Leadership + People: Episode 58 - John Bates - Part 1 of 2

In this episode speech coach and businessman John Bates shares the key differentiator in engaging with your audience and how to overcome that paralyzing fear of public speaking. Discussing the brain, Bates uses science to explain the need for emotional connection and how powerful a tool it is at every level.

Show Notes

Why vulnerability in public speaking leads to greater engagement [02:43]
Pitches are won not by logic but by emotional connections [06:03]
How that gut feeling is more than digestion, it is our ancient brain communicating with us [07:54]
The historic dangers and benefits of public speaking considering Socrates, Joan of Arc and Jesus [13:46]
Wise words from Snoop Dogg himself: Don’t be nervous. Be at their service [16:30]
Advice he wished he had after an eighty million dollar lesson [19:40]

Show Audio

References:

Les Brown
Dolph Lundgren
Ryan Holiday The Obstacle is the Way
Louis L’Amour

John Bates episode 58-04

This episode of Leadership and People was originally released on: November 13th, 2018

Show Transcript

PART 1

[BEGINS] 00:00

Before we get going with the interview, we want to offer you a free e-book from Corporate Alliance, about becoming more referable. Basically it’s along the lines, everybody knows word of mouth is the best form of advertising. But that there’s a secret to get people to refer more business to you. And that most of us are making it unintentionally too hard for contacts to help us. So, what this resource goes through is this idea of how to become 10x more referable. You can get if for free on the website. If you go to corporatealliance.net/ebooks you can download it for free. Again corporatealliance.net/ebooks
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Welcome to Leadership and People. This is a series that pulls back the curtain on leadership by interviewing CEOs, Senior Executives and Entrepreneurs who had large exits. We ask these experts about how they built trusted networks to rapidly grow their companies. And what advice they wish they knew if they could do it all again.

JL: Today on the show we’ve got John Bates.

JOHN BATES: “Started going to TED. And I started watching Ted Talks. And everybody around me started watching Ted Talks. And all of a sudden everyone’s watching Ted Talks. Well you know what dawned on me recently is, that is how everything happened for our entire history as a species, up until radio and television.”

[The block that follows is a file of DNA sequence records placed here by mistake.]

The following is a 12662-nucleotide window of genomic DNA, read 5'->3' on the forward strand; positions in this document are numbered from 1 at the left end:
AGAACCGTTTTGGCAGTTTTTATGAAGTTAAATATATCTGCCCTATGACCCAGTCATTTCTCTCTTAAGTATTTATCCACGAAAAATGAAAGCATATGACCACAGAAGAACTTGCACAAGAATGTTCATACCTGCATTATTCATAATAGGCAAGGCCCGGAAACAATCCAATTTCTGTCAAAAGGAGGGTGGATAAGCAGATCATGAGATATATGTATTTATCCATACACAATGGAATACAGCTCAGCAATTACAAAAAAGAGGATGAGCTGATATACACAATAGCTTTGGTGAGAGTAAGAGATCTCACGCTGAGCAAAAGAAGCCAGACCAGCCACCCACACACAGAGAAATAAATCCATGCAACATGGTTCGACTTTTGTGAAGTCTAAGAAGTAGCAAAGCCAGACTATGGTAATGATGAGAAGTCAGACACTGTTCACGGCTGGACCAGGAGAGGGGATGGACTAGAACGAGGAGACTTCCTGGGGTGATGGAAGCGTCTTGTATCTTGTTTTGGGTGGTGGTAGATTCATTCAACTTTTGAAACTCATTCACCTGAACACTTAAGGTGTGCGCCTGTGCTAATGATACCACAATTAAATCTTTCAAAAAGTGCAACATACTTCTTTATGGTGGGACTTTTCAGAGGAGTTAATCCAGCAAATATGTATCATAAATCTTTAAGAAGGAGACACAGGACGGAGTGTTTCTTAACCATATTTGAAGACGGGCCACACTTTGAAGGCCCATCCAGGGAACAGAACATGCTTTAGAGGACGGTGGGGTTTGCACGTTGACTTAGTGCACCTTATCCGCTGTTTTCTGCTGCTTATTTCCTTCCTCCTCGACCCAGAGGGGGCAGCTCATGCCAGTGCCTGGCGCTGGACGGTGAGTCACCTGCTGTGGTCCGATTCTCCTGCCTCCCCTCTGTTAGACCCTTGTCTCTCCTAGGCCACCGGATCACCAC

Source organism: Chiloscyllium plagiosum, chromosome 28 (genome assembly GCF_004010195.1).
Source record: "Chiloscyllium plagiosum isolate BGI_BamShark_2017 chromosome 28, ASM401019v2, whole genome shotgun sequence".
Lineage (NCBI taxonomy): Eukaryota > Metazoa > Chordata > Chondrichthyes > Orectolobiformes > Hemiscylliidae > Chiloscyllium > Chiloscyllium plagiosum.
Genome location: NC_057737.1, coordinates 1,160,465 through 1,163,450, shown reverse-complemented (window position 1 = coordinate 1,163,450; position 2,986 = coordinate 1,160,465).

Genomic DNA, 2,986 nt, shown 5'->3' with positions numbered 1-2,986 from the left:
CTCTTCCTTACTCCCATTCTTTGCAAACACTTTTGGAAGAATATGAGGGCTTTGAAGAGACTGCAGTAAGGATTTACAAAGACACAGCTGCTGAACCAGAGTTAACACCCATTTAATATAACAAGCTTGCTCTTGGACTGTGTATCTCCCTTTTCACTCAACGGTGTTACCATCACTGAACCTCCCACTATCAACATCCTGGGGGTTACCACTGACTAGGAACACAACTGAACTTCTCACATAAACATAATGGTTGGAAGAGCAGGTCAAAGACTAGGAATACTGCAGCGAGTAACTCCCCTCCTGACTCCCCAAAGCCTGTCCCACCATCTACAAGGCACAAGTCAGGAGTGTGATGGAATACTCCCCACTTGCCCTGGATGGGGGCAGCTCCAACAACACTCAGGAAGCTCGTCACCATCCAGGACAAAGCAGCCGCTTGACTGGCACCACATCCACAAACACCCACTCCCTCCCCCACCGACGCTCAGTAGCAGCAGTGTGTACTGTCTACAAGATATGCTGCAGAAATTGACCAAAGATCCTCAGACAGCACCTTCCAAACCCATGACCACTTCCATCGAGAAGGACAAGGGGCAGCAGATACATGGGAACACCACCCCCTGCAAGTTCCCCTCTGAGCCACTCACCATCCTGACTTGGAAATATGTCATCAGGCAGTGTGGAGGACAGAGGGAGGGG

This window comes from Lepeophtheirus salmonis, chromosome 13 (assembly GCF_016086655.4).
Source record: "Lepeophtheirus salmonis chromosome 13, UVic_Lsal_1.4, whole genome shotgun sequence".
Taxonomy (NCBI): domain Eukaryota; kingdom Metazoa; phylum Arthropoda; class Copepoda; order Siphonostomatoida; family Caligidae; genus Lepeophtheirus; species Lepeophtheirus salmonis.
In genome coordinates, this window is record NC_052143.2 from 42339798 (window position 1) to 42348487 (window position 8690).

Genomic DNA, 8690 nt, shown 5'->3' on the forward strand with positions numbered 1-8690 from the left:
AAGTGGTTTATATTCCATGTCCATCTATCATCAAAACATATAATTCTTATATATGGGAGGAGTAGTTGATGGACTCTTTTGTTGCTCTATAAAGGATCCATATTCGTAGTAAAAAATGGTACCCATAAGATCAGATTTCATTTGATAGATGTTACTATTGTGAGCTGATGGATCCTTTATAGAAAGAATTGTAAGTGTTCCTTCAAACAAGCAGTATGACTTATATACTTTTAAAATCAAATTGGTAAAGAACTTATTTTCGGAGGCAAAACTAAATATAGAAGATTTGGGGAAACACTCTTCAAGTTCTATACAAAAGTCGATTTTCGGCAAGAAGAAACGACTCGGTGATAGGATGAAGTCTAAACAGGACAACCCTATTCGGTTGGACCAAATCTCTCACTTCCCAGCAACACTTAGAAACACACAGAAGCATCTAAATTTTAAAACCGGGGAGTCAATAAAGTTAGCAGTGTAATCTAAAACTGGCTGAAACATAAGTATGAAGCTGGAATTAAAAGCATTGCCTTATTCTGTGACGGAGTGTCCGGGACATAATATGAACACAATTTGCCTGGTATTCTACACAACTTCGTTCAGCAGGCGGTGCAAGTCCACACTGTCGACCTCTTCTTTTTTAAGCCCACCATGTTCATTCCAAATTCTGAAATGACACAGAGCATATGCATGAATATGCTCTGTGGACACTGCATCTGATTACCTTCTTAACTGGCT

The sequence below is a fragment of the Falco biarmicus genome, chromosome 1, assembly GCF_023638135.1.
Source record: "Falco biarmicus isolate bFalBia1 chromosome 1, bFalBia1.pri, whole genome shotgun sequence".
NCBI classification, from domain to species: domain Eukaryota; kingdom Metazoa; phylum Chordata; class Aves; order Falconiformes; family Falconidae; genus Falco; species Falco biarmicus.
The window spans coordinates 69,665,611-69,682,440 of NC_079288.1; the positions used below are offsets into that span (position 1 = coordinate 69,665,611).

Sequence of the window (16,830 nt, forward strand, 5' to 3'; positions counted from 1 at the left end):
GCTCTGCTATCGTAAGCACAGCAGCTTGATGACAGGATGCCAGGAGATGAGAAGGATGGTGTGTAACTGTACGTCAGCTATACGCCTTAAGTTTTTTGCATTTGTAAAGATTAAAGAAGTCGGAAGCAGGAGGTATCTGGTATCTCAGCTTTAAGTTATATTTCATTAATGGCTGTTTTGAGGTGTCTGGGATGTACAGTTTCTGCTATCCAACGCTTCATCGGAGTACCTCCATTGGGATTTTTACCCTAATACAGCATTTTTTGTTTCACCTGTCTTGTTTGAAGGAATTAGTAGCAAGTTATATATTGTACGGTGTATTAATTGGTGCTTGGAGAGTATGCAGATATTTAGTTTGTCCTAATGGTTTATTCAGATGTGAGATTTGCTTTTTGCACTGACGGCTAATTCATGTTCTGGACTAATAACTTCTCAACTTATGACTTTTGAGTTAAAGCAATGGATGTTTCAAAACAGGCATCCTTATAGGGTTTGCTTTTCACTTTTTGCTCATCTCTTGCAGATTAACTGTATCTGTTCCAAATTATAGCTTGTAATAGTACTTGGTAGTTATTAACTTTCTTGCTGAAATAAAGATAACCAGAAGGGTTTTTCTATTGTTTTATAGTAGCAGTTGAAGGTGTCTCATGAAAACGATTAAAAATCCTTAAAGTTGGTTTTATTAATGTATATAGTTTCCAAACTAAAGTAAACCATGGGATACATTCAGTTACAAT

01:20 JL: John, thanks for making time.

JOHN BATES: My pleasure. Thank you.

01:25 JL: So give us the 30 second elevator pitch on your background and what you’re up to these days.

Connecting with Messes Not Successes

JOHN BATES: Well, my why is to bring out what’s awesome inside every person. So they can live in the world and make a real difference. And how I do that is through leadership communications training, that’s based in human evolutionary biology and human neurophysiology. So I can show people not only what works when it comes to communicating with human beings, but why it works based in science.

01:58 JL: I love it. So you’ve done a lot of Tedx Talks and Ted and you’ve coached all sorts of folks. It was really fun when I was getting ready for this to see that you’ve coached Dolph Lundgren. Cause I’d just watched his Ted Talk not knowing that you’d been involved with that.

JOHN BATES: Oh really.

02:16 JL: So that was kind of a fun connection for me.

JOHN BATES: That’s cool.

02:18 JL: When was that by the way?

JOHN BATES: Gosh. I would have to go and look at the day. I think it was 2016 or something …

02:27 JL: Okay.

JOHN BATES: Maybe late 2016. But boy that was a real pleasure. I’ll tell you Dolph Lundgren is an amazing an amazing guy. As you probably could tell from his talk. Yeah.

02:43 JL: Yeah. I really didn’t see it going where it went. So it was a great surprise. And like, you know, really meaningful subject matter that I didn’t necessarily expect that level of depth or that he was going to go there, you know?

JOHN BATES: Yeah. Well you know, one of the things that I like to tell people is a quote from a guy names Les Brown which says that people don’t connect with your successes. They connect with your messes. Your message is in your mess. And I have to say Dolph was very willing to talk about that. I think he came wanting to talk about that. And I think the real value is when someone shares something that real and that deep. It’s meaningful. I mean you… He worked out some stuff the hard way and then shared it with us so we can get it the easy way.

03:35 JL: Well isn’t it so easy to think, you know somebody who has that kind of success that the world recognizes in the Rocky movies and all the cool action stuff, right? You don’t expect to hear him talking about being abused by his dad and all the things that he ended up doing as mistakes in his life. You know, it seems like the way the media pushes us is to talk about the positives and all the admirable things and the look at me look at me style. I think by going that other direction… I think, I should check but I think it has 11 million views so far or something. And it seems like that super legit authenticity was so magnetic.